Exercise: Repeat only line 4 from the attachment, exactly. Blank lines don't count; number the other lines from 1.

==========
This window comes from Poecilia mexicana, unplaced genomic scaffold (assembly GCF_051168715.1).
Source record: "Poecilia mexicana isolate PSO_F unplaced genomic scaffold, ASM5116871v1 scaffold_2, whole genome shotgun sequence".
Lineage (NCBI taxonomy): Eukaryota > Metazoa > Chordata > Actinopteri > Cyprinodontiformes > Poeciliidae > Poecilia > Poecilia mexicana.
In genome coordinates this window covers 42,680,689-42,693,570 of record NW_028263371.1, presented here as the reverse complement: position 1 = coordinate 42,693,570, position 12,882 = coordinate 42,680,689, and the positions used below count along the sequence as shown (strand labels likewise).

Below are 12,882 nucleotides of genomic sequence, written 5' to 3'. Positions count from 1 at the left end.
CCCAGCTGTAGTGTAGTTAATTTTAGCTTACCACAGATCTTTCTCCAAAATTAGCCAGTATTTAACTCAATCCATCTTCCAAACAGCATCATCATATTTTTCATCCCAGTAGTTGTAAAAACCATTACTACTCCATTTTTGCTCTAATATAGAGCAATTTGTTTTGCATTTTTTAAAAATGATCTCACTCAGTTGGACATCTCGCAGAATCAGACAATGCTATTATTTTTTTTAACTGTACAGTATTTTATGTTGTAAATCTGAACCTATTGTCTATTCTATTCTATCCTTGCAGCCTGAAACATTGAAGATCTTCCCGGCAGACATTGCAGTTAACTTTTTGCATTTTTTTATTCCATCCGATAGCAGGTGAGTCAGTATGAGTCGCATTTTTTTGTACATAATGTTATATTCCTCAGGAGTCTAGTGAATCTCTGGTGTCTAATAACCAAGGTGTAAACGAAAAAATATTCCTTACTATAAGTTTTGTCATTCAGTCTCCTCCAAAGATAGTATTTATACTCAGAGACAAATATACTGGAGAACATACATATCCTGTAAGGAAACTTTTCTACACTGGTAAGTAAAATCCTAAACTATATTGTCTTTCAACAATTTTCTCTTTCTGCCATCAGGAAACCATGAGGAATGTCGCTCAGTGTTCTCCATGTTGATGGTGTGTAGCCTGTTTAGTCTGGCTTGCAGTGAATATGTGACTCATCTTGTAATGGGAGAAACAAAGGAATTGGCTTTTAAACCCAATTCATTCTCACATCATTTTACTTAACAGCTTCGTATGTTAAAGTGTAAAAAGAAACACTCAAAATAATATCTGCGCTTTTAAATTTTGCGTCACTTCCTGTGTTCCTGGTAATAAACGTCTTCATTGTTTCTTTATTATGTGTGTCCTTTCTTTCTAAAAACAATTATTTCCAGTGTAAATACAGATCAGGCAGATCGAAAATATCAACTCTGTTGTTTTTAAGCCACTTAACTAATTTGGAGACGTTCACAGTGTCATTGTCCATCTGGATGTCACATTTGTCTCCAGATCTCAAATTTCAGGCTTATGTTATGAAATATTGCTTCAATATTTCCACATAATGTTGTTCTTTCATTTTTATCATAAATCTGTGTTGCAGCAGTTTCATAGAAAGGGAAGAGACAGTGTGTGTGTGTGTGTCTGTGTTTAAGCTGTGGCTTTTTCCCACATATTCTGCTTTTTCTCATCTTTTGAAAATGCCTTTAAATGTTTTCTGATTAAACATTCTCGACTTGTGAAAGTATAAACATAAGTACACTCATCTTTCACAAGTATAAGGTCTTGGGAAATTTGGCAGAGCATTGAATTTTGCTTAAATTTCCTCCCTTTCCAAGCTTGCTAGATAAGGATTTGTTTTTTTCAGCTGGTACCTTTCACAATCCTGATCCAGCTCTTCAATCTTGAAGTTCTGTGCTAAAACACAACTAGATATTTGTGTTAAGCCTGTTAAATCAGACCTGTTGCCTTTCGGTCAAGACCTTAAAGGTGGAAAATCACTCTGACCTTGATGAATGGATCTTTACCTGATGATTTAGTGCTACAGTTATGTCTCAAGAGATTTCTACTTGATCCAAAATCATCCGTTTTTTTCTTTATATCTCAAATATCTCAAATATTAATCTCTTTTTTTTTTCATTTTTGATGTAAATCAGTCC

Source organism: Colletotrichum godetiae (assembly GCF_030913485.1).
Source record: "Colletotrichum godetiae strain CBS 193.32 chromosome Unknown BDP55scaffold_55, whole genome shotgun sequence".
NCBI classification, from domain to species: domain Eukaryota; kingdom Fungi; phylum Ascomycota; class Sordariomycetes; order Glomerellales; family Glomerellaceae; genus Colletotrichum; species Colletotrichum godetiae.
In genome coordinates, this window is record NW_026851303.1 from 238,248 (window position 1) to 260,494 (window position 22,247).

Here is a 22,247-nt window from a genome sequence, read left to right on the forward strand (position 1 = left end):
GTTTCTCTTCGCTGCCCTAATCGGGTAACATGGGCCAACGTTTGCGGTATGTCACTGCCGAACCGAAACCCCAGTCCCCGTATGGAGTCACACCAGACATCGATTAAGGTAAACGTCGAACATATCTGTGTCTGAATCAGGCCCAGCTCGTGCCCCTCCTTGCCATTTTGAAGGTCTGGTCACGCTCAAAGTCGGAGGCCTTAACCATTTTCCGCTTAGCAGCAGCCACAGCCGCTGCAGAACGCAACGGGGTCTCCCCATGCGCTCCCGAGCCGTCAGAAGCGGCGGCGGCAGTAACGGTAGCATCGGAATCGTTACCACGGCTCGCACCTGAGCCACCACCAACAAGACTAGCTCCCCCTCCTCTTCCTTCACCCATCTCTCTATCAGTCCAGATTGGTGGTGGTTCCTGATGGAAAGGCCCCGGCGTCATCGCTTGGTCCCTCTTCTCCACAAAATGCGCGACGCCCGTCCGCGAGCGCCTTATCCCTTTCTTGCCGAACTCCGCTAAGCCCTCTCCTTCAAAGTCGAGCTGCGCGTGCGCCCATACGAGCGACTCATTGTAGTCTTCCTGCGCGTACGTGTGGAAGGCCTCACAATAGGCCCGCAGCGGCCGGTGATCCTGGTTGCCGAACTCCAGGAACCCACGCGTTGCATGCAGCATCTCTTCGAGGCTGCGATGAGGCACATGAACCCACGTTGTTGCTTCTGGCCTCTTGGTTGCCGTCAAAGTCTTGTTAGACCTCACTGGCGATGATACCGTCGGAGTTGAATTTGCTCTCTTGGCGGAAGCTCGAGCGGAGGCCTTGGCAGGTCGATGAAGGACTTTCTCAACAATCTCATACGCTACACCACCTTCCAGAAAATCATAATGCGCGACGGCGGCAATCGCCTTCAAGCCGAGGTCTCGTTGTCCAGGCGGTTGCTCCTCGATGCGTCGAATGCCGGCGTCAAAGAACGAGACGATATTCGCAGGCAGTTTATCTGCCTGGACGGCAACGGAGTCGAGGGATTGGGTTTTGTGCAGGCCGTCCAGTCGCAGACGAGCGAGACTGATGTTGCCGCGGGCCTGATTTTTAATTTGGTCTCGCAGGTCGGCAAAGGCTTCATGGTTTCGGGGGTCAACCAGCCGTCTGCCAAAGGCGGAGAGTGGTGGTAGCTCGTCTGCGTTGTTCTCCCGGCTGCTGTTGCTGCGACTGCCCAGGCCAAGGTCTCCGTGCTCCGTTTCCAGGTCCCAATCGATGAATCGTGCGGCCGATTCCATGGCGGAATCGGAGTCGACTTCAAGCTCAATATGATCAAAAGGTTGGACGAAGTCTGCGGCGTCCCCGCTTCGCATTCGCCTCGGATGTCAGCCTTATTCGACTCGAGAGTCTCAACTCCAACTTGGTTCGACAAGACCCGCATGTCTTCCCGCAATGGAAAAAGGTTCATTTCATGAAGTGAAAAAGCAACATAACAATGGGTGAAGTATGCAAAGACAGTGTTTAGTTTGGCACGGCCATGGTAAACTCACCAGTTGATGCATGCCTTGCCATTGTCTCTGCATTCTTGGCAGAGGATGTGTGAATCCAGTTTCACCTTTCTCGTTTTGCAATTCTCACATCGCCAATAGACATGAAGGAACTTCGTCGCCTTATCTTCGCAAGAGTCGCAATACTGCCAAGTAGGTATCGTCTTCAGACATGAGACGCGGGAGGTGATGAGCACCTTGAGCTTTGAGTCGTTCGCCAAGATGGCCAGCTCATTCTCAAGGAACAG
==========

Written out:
In genome coordinates this window covers 42,680,689-42,693,570 of record NW_028263371.1, presented here as the reverse complement: position 1 = coordinate 42,693,570, position 12,882 = coordinate 42,680,689, and the positions used below count along the sequence as shown (strand labels likewise).